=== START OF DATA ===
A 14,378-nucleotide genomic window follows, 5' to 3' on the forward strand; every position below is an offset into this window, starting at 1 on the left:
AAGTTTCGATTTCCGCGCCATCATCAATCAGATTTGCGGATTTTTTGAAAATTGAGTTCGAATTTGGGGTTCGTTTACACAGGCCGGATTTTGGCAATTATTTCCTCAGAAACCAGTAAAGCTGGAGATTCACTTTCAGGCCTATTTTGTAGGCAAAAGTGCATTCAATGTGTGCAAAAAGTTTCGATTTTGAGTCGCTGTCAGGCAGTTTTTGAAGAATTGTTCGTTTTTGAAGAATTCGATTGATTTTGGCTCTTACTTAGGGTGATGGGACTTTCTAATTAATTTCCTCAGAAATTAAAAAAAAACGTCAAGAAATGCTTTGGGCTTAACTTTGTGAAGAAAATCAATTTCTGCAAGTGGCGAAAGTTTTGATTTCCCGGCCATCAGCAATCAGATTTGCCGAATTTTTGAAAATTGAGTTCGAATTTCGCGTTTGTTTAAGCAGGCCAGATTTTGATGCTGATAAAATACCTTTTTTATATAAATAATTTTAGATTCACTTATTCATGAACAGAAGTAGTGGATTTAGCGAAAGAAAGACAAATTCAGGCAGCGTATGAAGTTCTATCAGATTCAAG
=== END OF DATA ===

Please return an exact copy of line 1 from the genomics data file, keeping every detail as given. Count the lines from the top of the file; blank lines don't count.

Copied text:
A 14,378-nucleotide genomic window follows, 5' to 3' on the forward strand; every position below is an offset into this window, starting at 1 on the left: